The American Psychiatric Association may be the oldest medical specialty society, but that doesn’t mean it isn’t constantly trying to reach and teach its members in new ways. In fact, APA Director of Education Tristan Gorrindo, MD, said in a recent MeetingsNet webinar, “We’re constantly asking the question internally, ‘What can people get at our live meeting that they can’t get from a webinar, book, or online offering?’ We have spent a lot of time thinking about how to reinvigorate our live meeting to make it have a different kind of value proposition.”
As a result, every year the APA’s education team introduces a dozen or so new formats to its annual meeting. Not only do these innovations make for a better learning experience for APA annual meeting attendees, “Some of the most fulfilling and rewarding parts of being in continuing education are designing these experiential learning opportunities,” he said.
Half of the fun is in looking at some of the experiences people find engaging in other areas of their lives and reconfiguring them for CME. As a Mark Twain quote that hangs on Gorrindo’s office wall says, “There is no such thing as a new idea. It is impossible. We simply take a lot of old ideas and put them into a sort of mental kaleidoscope. We give them a turn and they make new and curious combinations. We keep on turning and making new combinations indefinitely; but they are the same old pieces of colored glass that have been in use through all the ages.”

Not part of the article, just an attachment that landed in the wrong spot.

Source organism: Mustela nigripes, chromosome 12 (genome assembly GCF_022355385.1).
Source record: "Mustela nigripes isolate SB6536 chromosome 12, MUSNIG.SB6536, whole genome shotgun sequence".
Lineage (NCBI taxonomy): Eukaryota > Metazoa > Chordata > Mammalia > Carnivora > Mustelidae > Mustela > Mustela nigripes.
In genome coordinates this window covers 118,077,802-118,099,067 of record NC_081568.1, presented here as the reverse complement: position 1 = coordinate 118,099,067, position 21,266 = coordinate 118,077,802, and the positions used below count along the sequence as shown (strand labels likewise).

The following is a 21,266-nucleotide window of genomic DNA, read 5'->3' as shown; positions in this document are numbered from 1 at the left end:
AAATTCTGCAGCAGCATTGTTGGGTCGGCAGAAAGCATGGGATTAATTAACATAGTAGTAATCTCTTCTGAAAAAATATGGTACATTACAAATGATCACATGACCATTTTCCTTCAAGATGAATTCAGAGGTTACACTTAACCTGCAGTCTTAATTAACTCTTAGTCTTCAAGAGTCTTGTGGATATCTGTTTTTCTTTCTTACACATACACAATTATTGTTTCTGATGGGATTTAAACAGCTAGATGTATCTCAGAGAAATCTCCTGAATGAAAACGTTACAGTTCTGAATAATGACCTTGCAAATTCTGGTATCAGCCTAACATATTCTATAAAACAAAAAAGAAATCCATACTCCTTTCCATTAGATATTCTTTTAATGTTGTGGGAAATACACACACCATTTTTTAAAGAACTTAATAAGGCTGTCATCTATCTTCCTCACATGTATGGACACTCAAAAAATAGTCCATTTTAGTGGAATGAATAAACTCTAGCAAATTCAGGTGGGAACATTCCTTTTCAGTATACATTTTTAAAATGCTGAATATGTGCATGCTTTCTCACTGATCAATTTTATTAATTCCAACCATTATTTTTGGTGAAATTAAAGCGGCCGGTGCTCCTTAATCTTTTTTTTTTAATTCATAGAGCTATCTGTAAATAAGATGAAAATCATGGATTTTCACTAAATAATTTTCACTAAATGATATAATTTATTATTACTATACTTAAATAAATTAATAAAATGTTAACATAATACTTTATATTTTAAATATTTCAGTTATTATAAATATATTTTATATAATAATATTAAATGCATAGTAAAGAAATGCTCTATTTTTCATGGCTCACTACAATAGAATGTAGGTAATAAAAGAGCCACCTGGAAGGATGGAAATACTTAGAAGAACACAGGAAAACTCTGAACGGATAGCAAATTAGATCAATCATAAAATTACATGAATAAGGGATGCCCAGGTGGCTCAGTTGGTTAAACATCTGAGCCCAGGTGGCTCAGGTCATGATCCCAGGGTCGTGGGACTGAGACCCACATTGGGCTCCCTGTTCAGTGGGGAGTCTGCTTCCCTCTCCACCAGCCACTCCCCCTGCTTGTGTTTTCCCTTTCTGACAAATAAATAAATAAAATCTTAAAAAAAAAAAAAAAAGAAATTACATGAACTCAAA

Building a Psychiatric Shark Tank
One idea that APA first implemented two years ago is based on the TV show Shark Tank, where inventors pitch their product ideas to venture capitalists, who in turn provide feedback—and sometimes funding to get a project off the ground and into the marketplace. “We thought about how we could tie that idea to psychiatry,” said Gorrindo.
They ended up bringing in another format from yet another industry: The hackathon, which began as tech enclaves pulling together interdisciplinary teams to tackle a software or hardware problem, and then began to take off in non-technical groups as well.
“We knew we had to bring together different kinds of people—not just psychiatrists, but that we really needed to think about psychiatry in the field of medicine more broadly, and also a number of other types of individuals who intersect with medicine,” said Gorrindo. “So for our hackathon, which we named the Innovation Lab, we brought together folks from computer science, engineering, business, and the venture capital world to work collaboratively at the meeting to solve some of the problems facing psychiatry.”
The call for innovators wasn’t overly prescriptive in what those problems needed to be. “We gave them permission to be aspirational,” said Gorrindo. “We just knew that they needed to be hard problems, and we wanted to create an environment that encouraged creativity and sharing—they didn’t have to actually solve the problem.” The APA put together a panel of judges to winnow the entries down to the top six, who were invited to come to the Innovation Lab at the annual meeting, held this year in May in San Diego, to pitch their ideas and proposed solutions. Then the engineers, business people, computer scientists, and other participants could choose which idea they wanted to work on. After an hour of collaborative work, the finalists presented their refined ideas to the panel of “sharks”—which in this case included a TV network CEO, a nonprofit leader, and a government official—to get more feedback on how to further hone their idea, just like on the TV show.